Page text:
R: What’s your day to day like? Do you have any favorite and least favorite parts?
J: Each day is different. Order processing, payroll, candle production, sales, raw material ordering, etc. Just like any business in its early years, I am involved with so many different aspects of the company. Thankfully, I have a wonderful team working alongside me to produce the best products and serve our clients well.
R: What was your initial investment? How did you get the money?
J: I started Calyan with personal savings. It took about $10K to get off the ground. Since then, we have raised money from outside investors.
R: Where was the first place you sold your product? Where do you sell your product now?
J: Farmers’ markets were the first places we sold our candles. Now we sell online, at a variety of retail partners, pop-up shops, and we continue to sell at farmers’ markets. In the future we’d love to sell our candles at Target and other major retailers to make it even more practical to buy our products and join the Calyan mission.
R: What’s one fact you wish everyone knew about human trafficking/ how to stop it?
J: Simply, that human trafficking exists. Want to stop it? Love your family well. Care for your children. Stay away from online explicit material as that is so deeply entangled with the demand and supply of humans for sale.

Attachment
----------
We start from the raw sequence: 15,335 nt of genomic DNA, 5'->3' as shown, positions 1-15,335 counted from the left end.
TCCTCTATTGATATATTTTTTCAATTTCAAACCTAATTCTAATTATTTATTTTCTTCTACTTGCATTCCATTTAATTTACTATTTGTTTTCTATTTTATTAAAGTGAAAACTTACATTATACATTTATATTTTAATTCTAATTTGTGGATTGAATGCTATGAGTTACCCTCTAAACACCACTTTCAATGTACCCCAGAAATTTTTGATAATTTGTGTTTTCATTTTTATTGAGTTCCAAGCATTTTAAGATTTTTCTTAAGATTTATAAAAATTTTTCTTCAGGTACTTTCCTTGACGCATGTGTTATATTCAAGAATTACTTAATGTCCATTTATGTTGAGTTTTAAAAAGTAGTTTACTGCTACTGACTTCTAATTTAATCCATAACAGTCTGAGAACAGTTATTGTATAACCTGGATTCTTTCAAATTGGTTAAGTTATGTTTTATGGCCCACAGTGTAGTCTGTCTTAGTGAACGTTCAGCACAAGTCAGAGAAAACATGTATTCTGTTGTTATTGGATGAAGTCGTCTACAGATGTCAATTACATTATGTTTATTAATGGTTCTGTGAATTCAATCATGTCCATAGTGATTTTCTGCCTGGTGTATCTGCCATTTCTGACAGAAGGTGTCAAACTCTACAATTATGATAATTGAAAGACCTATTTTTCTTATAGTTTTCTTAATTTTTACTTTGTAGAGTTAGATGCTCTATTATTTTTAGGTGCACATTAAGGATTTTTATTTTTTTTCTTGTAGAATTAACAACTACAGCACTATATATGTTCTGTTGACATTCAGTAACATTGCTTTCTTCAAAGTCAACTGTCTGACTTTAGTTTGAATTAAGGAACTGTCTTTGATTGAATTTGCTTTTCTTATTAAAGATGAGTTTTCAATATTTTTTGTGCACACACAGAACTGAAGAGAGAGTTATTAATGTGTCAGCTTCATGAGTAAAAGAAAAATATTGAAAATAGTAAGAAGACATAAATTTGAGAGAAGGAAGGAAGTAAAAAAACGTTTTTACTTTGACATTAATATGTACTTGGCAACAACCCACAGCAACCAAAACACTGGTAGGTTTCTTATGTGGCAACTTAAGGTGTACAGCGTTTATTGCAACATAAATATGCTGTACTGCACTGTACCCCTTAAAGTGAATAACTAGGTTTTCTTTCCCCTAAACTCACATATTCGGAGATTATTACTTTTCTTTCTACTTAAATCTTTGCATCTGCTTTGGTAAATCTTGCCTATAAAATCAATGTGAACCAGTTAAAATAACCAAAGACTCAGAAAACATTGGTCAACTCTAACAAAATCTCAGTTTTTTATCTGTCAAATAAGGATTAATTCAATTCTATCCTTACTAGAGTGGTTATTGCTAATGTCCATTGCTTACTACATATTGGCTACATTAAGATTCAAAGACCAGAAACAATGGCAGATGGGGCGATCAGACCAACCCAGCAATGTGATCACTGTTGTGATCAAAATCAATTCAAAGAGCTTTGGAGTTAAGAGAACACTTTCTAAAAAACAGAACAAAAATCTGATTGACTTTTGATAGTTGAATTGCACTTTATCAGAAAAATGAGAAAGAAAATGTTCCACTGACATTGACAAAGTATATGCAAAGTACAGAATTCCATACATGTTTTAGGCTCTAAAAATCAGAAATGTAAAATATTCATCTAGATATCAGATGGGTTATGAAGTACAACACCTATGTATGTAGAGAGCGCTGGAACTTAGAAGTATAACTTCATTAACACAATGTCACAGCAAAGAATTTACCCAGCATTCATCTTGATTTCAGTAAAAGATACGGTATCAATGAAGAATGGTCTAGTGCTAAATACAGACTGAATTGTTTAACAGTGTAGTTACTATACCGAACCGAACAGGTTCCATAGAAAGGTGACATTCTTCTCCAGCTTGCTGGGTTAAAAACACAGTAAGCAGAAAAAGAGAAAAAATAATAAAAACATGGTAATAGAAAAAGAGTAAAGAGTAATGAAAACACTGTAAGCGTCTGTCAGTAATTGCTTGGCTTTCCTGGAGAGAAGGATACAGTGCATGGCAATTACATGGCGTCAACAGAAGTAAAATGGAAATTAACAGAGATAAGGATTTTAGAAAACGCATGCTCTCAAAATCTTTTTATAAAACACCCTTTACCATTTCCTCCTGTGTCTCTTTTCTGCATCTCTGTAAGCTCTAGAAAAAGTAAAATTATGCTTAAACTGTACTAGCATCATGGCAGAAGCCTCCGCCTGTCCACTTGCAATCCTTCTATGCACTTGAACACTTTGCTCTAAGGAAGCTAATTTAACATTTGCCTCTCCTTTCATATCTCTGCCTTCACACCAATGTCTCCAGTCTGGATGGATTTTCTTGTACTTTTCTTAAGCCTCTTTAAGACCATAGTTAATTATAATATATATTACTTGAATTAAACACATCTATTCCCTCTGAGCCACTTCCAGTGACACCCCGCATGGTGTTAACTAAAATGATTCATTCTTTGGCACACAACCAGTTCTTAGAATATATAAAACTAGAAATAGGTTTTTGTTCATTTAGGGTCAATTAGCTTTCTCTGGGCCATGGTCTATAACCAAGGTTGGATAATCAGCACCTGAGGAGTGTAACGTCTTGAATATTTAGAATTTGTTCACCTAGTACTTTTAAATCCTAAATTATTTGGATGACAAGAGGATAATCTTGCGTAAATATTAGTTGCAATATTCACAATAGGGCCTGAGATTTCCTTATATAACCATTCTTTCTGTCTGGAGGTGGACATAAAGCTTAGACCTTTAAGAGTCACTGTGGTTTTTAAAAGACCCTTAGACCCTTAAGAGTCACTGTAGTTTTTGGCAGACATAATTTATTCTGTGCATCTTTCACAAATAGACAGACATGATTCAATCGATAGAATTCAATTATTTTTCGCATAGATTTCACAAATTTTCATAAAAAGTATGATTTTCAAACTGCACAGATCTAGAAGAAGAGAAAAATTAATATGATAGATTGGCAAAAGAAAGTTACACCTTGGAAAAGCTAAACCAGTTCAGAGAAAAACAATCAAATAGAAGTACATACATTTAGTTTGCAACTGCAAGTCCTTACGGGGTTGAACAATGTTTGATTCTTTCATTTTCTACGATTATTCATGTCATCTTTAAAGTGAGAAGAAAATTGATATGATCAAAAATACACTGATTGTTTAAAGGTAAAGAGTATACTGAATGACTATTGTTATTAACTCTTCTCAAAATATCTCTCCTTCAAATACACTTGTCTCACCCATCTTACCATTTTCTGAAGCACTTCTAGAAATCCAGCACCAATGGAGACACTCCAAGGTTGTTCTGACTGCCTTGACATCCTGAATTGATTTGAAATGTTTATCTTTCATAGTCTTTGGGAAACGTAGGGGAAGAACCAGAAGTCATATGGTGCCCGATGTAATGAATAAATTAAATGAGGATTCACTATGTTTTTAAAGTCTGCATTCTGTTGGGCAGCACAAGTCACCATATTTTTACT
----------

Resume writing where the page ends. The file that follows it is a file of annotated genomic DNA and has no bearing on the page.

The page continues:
R: What’s your marketing like? Is social media an important part of your business? If so, how?
J: Social media is top priority. We have a major focus on Instagram as so many buying decisions start with Instagram (for both retail and wholesale customers). For so many, it’s the first impression of our brand. It’s too important to mess up.
R: What are some techniques you use on Instagram to make sure your brand is giving off the best impression possible?
J: Professional photography. We do photo shoots at different studios to keep things on brand and fresh.
R: What are some of the most frustrating challenges and/or moments you’ve had with Calyan Wax Co.?
J: Manufacturing has been the most difficult. Mastering soy wax has continued to be a challenge. Lots of factors go into making a great soy candle. Of course, sales is number one. Always pursuing bigger and greater opportunities to bring our products to shelves nationwide.
R: What are some of your greatest achievements and victories you’ve had with Calyan Wax Co.?
J: We just got into the Southwest region of Whole Foods. We are so thankful for the opportunity to partner with them to bring our products to more people. Thus, giving more people the chance to take part in our social mission against human trafficking!
R: What advice do you have for people who want to sell a product?
J: Obsess over every detail of the product. Odds are, there are plenty of similar products to yours. You have to master each detail to give yourself a chance.
R: Is there any business advice or quotes you’ve heard that you think about often?
J: Create a marketing message that is quickly and easily understood.
R: What’s your favorite thing about being a business owner?
J: Creating lasting impact. Fostering a great work place. The ability to be rewarded for hard, gritty work.